But what is essential is to prefigure a better future everywhere, not just in “recovered factories,” social services, centers and media, but in mass formations, like unions, and local protest movements, like those in communities, as well. This means radically democratic organizing, solidarity and mass education against the ideas and attitudes and behaviors of the existing order.
It is Not Enough
It is important to be clear here that it is not possible to escape capitalism by creating a few sites of alternative production, by creating, social centers or even “recovered factories,” or by “buying worker.” It is not possible to build a “solidarity economy” that can defeat the existing system. The bulk of means of production remains in the hands of private corporations and states, controlled by the ruling class; the ruling class is backed by armies, police and massive bureaucracies.
To think we can exit from capitalism, or that capitalism will crumble, if we build an increasing number of local alternatives is wrong. These will always be on the margins, and the ruling class will crush – peacefully and violently – any major threat. The notion that we can “crack capitalism” (John Holloway) by the existing system, ignoring the state, refusing wage labour and building alternative systems is not realistic.
Capitalism and the state will never be suffocated by a proliferation of alternatives: as seen in the Spanish Revolution, it is not enough to have even a massive amount of collectives and land occupations; while the capital and the state have the commanding heights of finance, coercion and administration, the system will recover and crush the alternatives. After the disaster in Spain, the notion that the system will quietly die, “asphyxiate,” when faced with large-scale economic disruption and collectivisation – as if its power resides solely in local workplaces – must be rejected.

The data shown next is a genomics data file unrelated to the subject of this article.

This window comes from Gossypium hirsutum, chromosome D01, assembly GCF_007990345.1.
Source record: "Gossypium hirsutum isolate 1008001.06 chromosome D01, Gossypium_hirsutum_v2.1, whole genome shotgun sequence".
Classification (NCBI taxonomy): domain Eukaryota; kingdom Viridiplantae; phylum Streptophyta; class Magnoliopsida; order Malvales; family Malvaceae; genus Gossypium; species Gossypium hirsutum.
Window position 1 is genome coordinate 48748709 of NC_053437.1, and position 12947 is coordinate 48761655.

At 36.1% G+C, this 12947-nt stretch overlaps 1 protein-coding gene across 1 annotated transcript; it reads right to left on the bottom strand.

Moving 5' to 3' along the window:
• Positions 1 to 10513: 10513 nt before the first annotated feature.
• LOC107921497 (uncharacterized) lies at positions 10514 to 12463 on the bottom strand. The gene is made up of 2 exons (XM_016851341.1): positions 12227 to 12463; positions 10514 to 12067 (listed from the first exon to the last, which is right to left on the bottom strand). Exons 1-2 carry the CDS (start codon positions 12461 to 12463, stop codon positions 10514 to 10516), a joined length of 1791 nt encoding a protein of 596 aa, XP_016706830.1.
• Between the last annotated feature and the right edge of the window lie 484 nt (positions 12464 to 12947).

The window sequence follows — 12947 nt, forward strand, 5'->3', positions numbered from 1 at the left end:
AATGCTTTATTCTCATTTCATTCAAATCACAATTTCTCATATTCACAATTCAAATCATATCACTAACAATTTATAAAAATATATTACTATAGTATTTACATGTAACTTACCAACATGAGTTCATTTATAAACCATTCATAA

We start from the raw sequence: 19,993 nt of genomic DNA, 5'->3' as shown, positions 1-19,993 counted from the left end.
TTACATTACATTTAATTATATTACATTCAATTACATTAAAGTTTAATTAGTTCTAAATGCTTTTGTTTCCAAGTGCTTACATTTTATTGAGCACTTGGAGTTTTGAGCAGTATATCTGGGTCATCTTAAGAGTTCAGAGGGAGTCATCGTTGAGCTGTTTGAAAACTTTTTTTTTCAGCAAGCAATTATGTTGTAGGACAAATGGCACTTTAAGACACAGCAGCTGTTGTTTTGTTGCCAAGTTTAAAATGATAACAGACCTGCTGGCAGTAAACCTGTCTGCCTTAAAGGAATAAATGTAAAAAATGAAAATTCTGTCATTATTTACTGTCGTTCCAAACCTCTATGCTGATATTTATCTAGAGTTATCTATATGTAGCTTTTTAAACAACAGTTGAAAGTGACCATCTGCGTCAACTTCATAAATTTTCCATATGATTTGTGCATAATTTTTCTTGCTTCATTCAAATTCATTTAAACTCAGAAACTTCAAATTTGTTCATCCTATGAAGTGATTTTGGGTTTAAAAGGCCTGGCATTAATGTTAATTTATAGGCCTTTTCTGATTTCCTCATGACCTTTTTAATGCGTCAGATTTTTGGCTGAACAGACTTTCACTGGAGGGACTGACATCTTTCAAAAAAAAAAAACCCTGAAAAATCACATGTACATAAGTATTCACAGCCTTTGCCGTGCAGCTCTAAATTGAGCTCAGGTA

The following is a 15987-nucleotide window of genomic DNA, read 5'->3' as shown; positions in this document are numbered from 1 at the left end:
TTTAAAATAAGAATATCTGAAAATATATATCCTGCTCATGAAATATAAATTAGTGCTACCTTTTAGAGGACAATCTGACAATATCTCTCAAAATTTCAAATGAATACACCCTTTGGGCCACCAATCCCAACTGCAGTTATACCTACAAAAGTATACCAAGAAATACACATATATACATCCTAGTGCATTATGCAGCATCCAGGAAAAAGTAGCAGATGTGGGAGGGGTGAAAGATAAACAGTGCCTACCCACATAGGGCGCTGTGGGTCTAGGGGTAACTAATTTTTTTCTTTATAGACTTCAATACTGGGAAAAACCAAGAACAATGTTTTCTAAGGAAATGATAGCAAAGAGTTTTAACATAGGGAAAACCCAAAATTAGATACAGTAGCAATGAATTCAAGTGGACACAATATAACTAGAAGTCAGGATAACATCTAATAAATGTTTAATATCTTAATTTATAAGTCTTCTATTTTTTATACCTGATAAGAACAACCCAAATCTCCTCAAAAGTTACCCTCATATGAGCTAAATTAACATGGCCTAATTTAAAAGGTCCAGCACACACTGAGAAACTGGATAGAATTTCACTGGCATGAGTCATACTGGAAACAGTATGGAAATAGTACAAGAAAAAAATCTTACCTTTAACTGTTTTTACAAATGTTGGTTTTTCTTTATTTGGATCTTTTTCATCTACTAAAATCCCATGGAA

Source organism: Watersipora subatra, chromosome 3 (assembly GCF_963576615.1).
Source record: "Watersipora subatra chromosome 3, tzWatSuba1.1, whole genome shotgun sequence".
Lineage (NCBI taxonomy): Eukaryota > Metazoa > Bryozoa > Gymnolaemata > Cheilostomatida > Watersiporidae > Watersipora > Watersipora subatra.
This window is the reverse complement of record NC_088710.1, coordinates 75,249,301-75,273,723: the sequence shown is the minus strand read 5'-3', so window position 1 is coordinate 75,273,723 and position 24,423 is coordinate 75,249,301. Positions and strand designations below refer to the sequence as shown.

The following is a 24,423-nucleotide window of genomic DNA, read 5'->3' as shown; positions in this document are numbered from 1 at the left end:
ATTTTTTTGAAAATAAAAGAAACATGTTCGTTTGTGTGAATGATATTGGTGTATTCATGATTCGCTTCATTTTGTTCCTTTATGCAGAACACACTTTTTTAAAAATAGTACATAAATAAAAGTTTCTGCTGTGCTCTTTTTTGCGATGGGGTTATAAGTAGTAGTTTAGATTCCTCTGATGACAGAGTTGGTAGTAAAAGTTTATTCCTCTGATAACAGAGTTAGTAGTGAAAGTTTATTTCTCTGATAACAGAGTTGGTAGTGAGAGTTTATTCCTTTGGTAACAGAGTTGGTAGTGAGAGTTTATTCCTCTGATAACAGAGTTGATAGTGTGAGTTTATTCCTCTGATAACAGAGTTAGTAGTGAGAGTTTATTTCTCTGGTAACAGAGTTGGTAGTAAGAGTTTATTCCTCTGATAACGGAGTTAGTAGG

The Need for Rupture
The aim is not to choose between capitalists: “Buy South Africa,” “Buy Black,” or “People’s capitalism” (volkskapitalisme [“people’s capitalism”] as it was once called by a certain strand of unions in South Africa).
It is to link alternatives to capitalism together, coordinate them, and embed them in a larger mass revolutionary front of unions, social movements, and bottom-up social services, and people’s media and people’s education, which is based on struggle and that aims at the complete socialisation of the economy and of administration, a new system based on federations of community and workers councils, based on assemblies, and a serious, co-ordinated defence of the new.
Without this change – a radical rupture, final showdown –the on-going pressures of capitalism will corrupt or kill off alternatives that do not follow its rules; without this change, the repressive forces of the state will always remain poised to crush what is different.
No Exit: Ride Through
The solution is not to “exit” through refusal, but to confront, through building a massive, unified counter-power based on radically democratic structures and direct action, resting on a revolutionary counter-culture, based on the widespread acceptance of a revolutionary worldview – and alternative sites of production and social services and media and education can play an important role, in this struggle.
As part of a larger movement, such alternatives are shielded, assume enormous symbolic power, and can help inspire a fundamental change. But there is no possibility that the current system will slowly and quietly disintegrate because of a few cooperatives, “recovered factories” and worker-clinics. An alternative must mean something new: it is no change if we keep relying on the leaders of the system, its institutions like elections, its stress on what divides us like colour and language and country, and the aims of the system: power and profit for a few. And it must mean something new, from the roots to the branches, a new society that replaces the old.
As the anarchist luminary Mikhail Bakunin argued long ago:
“The various forms of co-operation are incontestably one of the most equitable and rational ways of organising the future system of production. But before it can realise its aim of emancipating the labouring masses so that they will receive the full product of their labour, the land and all forms of capital must he converted into collective property. As long as this is not accomplished, the co-operatives will be overwhelmed by the all-powerful competition of monopoly capital and vast landed property; … and even in the unlikely event that a small group of co-operatives should somehow surmount the competition, their success would only beget a new class of prosperous co-operators in the midst of a poverty-stricken mass of proletarians”, (in Sam Dolgoff, 2002 edition, Bakunin on Anarchism).
This article was originally published by Pambazuka News.